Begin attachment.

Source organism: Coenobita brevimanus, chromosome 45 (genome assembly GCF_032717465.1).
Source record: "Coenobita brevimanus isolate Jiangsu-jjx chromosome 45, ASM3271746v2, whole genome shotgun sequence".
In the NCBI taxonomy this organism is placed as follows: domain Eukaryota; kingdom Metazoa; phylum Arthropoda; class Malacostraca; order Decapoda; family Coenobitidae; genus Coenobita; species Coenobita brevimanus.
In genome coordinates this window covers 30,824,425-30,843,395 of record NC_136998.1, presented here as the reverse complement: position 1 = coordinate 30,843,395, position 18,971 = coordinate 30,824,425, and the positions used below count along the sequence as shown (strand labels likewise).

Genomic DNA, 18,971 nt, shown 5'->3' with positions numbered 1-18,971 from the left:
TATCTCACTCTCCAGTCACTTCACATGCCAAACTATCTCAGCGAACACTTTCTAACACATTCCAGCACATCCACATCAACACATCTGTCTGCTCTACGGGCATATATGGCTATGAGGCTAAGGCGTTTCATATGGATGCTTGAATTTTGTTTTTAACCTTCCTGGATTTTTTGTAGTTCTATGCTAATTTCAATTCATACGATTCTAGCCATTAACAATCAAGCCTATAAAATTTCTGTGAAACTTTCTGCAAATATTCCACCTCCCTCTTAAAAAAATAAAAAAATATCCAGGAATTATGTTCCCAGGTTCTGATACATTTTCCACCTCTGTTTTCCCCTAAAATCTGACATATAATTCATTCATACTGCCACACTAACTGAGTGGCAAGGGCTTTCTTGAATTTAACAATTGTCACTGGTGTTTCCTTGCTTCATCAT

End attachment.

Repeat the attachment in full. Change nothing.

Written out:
Source organism: Coenobita brevimanus, chromosome 45 (genome assembly GCF_032717465.1).
Source record: "Coenobita brevimanus isolate Jiangsu-jjx chromosome 45, ASM3271746v2, whole genome shotgun sequence".
In the NCBI taxonomy this organism is placed as follows: domain Eukaryota; kingdom Metazoa; phylum Arthropoda; class Malacostraca; order Decapoda; family Coenobitidae; genus Coenobita; species Coenobita brevimanus.
In genome coordinates this window covers 30,824,425-30,843,395 of record NC_136998.1, presented here as the reverse complement: position 1 = coordinate 30,843,395, position 18,971 = coordinate 30,824,425, and the positions used below count along the sequence as shown (strand labels likewise).

Genomic DNA, 18,971 nt, shown 5'->3' with positions numbered 1-18,971 from the left:
TATCTCACTCTCCAGTCACTTCACATGCCAAACTATCTCAGCGAACACTTTCTAACACATTCCAGCACATCCACATCAACACATCTGTCTGCTCTACGGGCATATATGGCTATGAGGCTAAGGCGTTTCATATGGATGCTTGAATTTTGTTTTTAACCTTCCTGGATTTTTTGTAGTTCTATGCTAATTTCAATTCATACGATTCTAGCCATTAACAATCAAGCCTATAAAATTTCTGTGAAACTTTCTGCAAATATTCCACCTCCCTCTTAAAAAAATAAAAAAATATCCAGGAATTATGTTCCCAGGTTCTGATACATTTTCCACCTCTGTTTTCCCCTAAAATCTGACATATAATTCATTCATACTGCCACACTAACTGAGTGGCAAGGGCTTTCTTGAATTTAACAATTGTCACTGGTGTTTCCTTGCTTCATCAT